Divided Committees and Distortionary Vagueness
(with Colin Krainin)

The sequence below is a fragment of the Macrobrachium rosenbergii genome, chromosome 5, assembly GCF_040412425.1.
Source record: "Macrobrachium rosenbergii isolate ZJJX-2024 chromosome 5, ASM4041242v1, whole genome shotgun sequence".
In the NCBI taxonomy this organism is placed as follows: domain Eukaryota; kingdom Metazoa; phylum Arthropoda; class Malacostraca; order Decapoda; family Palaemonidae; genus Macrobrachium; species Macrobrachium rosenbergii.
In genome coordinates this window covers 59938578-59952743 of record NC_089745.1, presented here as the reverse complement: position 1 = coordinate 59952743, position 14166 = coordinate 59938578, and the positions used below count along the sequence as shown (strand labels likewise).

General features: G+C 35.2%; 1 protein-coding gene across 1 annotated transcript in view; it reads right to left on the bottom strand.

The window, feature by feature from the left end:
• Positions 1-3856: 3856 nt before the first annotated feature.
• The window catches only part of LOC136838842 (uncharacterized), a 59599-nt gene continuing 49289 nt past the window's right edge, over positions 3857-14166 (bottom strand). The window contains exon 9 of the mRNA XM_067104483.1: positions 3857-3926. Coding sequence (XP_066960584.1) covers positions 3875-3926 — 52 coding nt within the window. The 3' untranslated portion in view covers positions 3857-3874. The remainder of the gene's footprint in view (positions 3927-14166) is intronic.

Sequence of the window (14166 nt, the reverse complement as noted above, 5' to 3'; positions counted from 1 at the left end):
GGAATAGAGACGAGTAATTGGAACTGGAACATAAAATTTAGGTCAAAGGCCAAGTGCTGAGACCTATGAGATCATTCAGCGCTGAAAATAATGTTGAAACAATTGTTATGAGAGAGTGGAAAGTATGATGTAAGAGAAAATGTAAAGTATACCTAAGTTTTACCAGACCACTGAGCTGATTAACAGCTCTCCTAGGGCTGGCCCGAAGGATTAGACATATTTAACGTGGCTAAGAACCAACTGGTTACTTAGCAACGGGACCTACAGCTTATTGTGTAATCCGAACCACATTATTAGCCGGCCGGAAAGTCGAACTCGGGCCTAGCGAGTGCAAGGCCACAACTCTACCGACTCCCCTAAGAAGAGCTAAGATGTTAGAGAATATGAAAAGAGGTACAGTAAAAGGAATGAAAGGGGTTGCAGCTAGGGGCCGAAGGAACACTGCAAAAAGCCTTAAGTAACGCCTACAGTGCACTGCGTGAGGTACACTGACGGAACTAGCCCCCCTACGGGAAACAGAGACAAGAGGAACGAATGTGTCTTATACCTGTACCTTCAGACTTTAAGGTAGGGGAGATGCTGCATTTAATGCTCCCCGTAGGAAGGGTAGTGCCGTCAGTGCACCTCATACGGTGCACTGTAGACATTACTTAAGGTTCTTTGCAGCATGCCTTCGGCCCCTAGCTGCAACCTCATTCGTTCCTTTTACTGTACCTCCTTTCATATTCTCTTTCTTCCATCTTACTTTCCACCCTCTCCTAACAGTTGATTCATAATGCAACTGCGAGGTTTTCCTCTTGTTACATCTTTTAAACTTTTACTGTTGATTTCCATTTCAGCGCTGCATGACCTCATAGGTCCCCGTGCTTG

Delegating political authority is commonplace: voters delegate to politicians, politicians delegate to committees, and governments delegate to outside agencies. Scholars often study information transmission associated with delegation from the perspective of the principal and assume that the agent is honest, yet, agents sometimes distort the truth. In this paper, we show that delegating decision making to a committee, subcommittee, or agency with an agenda-setting chair reduces incentives for the members to be vague. We also find that when the committee chair and the median committee member have opposing preferences, the committee transmits more precise information. Using data from the U.S. central bank during the Burns' Era (1970-1978), we test this theory and indeed find evidence that FOMC language is more certain when the committee is divided rather than aligned.